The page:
In this undated photo, Stinne Holm Bergholdt holds her youngest child Lucca, in Odense, Denmark. Bergholdt is the first woman in the world to give birth to two babies after an ovarian transplant. Details of her case were published in the journal Human Reproduction in Feb. 2010. (Flemming Holm Bergholdt/AP)
Imagine being a young woman in your 30s. You have just received a diagnosis of breast cancer, as more than 10,000 women your age in the U.S. do every year. Other young women your age may get similarly horrifying news — ovarian cancer, leukemia, non-Hodgkin’s lymphoma.
A cancer diagnosis is bad enough, of course. Then you realize something almost as heartbreaking: The chemotherapy and/or radiation you will get in the next few weeks may well render you infertile, wiping out all or most of the eggs stored in your ovaries since before you were born. Saving your life is paramount, obviously. But saving your fertility is a close second. At least as I see it.
Preservation of fertility in a woman who has cancer should be a no-brainer. Isn’t loss of fertility due to cancer treatment on a par, morally and psychologically, with providing a prosthetic limb for someone who has lost an arm or leg due to injury? Or providing anti-nausea medication for someone undergoing chemo? Loss of fertility in this scenario is a direct result – a legitimate side effect – of medical treatment.
Tragically, that’s not how most insurers see it. “Most people don’t get coverage,” Dr. Elizabeth Ginsburg, medical director of assistive reproductive technologies at Brigham and Women’s Hospital, told me.
“Some insurers do, some don’t,” agreed Sean Tipton, director of public affairs for the American Society for Reproductive Medicine.
America’s Health Insurance Plans, the insurers’ industry group, says it doesn’t even collect this data from its members. Gee, I wonder why not?
Thankfully, Massachusetts, as usual, is ahead of the curve. It is one of 15 states with laws requiring insurance coverage for infertility treatment in general.
But here’s the catch. Even in states like Massachusetts where infertility in general is covered, many young women faced with a cancer diagnosis are so young that they are still fertile. So they don’t qualify as “infertile,” which is usually defined as a woman of any age who has been trying unsuccessfully for over a year to conceive or a woman over 35 who has tried unsuccessfully for six months.
A couple of insurers based in Massachusetts do have the heart to pay before cancer treatment begins, for one cycle of ovarian hyperstimulation (to help a woman produce more eggs), retrieval of the eggs and freezing of either the eggs or the fertilized embryos if she has a male partner with whom she wants to have a baby. After cancer treatment is over, fertilized embryos can be implanted in hopes of producing a pregnancy. The whole process costs around $12,000.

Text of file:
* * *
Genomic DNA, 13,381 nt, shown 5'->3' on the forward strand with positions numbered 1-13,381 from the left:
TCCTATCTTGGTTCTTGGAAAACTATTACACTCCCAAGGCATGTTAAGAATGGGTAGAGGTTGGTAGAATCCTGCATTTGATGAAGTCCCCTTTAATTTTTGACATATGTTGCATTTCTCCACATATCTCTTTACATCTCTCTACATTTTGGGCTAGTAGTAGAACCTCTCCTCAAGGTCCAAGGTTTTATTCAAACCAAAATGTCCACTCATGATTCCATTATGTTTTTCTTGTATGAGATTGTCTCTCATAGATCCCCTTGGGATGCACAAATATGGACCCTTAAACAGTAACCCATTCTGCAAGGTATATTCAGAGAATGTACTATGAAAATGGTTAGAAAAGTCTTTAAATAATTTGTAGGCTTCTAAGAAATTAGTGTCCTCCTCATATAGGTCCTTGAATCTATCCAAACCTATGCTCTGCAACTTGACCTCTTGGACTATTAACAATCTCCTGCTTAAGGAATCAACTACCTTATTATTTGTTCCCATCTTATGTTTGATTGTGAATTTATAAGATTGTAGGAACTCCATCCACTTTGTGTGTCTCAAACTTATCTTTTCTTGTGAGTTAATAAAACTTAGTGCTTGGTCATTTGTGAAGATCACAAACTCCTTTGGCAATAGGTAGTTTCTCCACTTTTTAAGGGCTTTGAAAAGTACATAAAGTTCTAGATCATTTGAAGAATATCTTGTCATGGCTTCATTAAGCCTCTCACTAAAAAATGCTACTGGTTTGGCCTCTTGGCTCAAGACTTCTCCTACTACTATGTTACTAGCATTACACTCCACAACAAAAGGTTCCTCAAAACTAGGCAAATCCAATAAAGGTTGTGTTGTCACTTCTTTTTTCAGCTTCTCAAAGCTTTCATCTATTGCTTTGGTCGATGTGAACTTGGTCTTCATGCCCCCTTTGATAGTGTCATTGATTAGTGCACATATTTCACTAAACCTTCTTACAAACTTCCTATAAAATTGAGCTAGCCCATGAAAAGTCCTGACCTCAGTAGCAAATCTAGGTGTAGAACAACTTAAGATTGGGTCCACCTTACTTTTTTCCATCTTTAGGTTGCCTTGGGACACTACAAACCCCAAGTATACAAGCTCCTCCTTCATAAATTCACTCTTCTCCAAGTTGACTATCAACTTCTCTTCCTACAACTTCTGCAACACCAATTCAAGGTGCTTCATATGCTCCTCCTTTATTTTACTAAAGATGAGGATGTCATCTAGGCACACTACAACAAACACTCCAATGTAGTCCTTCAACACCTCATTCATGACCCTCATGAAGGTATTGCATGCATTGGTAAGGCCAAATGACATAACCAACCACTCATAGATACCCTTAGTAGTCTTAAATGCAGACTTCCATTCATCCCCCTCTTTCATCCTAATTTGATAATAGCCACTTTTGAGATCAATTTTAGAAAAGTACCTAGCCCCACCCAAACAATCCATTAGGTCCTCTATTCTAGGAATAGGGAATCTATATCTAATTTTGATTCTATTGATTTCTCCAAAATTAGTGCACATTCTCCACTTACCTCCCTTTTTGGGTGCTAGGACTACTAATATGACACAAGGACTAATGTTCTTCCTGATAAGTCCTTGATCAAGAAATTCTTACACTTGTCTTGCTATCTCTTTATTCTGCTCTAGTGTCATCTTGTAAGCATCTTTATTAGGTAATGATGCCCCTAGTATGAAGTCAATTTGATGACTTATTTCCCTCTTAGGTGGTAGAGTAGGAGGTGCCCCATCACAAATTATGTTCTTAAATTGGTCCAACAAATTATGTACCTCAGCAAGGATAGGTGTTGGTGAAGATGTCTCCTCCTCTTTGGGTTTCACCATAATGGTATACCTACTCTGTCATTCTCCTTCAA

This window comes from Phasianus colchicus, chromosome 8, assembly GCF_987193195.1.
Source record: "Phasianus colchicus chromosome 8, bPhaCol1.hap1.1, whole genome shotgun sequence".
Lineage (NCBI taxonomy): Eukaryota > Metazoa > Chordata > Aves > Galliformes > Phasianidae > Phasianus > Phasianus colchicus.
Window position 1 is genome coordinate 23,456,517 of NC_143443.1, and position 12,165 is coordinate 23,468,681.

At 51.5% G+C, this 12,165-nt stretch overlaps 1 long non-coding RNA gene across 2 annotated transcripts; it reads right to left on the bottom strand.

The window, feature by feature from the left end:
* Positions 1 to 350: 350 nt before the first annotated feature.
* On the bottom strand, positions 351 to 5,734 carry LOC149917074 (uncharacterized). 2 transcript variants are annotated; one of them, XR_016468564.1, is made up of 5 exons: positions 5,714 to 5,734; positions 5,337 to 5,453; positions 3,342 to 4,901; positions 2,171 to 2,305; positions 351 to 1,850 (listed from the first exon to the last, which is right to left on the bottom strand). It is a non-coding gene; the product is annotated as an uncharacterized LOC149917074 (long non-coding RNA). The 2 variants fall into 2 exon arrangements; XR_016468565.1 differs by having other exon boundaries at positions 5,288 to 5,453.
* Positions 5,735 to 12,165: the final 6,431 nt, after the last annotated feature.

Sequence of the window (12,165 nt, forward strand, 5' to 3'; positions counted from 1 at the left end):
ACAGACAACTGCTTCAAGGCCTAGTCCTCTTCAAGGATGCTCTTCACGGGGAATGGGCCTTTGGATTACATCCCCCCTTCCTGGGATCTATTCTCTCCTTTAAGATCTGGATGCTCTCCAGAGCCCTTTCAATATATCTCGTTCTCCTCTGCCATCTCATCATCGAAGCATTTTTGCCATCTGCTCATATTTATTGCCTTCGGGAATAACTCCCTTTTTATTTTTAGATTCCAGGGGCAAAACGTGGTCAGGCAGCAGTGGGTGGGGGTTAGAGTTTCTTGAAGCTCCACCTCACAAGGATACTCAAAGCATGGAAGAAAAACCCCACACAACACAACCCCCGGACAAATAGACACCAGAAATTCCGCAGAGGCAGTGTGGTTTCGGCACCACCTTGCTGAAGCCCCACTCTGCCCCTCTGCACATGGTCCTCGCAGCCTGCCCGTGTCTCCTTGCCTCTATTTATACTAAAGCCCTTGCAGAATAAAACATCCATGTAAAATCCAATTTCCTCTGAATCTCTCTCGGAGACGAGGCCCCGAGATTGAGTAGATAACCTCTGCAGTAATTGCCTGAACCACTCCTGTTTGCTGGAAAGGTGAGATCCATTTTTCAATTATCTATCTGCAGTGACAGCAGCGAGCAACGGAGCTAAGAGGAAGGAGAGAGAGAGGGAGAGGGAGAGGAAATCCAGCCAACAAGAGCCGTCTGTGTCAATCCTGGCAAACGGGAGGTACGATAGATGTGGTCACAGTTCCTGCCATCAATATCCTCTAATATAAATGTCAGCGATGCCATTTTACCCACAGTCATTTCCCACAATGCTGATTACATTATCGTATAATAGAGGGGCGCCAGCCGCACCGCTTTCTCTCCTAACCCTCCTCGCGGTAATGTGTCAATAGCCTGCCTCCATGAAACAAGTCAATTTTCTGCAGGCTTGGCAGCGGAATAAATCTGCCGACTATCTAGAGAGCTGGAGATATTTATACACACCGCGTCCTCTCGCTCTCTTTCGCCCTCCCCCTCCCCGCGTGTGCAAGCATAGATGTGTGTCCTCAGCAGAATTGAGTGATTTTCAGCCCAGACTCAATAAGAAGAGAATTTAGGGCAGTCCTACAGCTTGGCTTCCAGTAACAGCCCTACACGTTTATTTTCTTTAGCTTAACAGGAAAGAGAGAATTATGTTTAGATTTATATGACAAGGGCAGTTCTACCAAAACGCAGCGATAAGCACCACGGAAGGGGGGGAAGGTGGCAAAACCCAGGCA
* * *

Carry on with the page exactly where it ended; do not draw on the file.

Until recently, the “official” reason insurers give for not covering egg freezing (as opposed to embryo freezing) is that it is “experimental,” fertility specialist Drew Tortoriello of the Sher Institute told me.
But that rationale is history now that the American Society for Reproductive Medicine announced last month that egg freezing should not be considered “experimental” because there is now enough data to show that the technique is reliable for use when medically indicated. (Medical indications include impending loss of fertility due to cancer treatment.)
It’s clear that many young women faced with both cancer and infertility desperately want to preserve their ability to have children. In one 2004 study of young women with breast cancer, 57 percent recalled having substantial concern at diagnosis about infertility after treatment, and many said this concern influenced their treatment decisions.
“This was eye-opening for medical oncologists because they were so focused on the cancer,” said the lead author of that study, Ann Partridge, director of the Adult Survivorship Program at Dana-Farber Cancer Institute.
Frankly, it shouldn’t be all that eye-opening to doctors or insurers. One of the deepest human urges, biologically and psychologically, is to reproduce. It is nothing short of cruel for anyone to deny this hope.
- World first: woman gives birth to two healthy babies in separate pregnancies after ovarian transplant (Human Reproduction)
- ‘Life, Interrupted’ By Cancer Diagnosis At 22 (NPR)
- Preservation of Fertility in Patients with Cancer (NEJM)
- LISTEN: The Science and the limitations of freezing your eggs (On Point)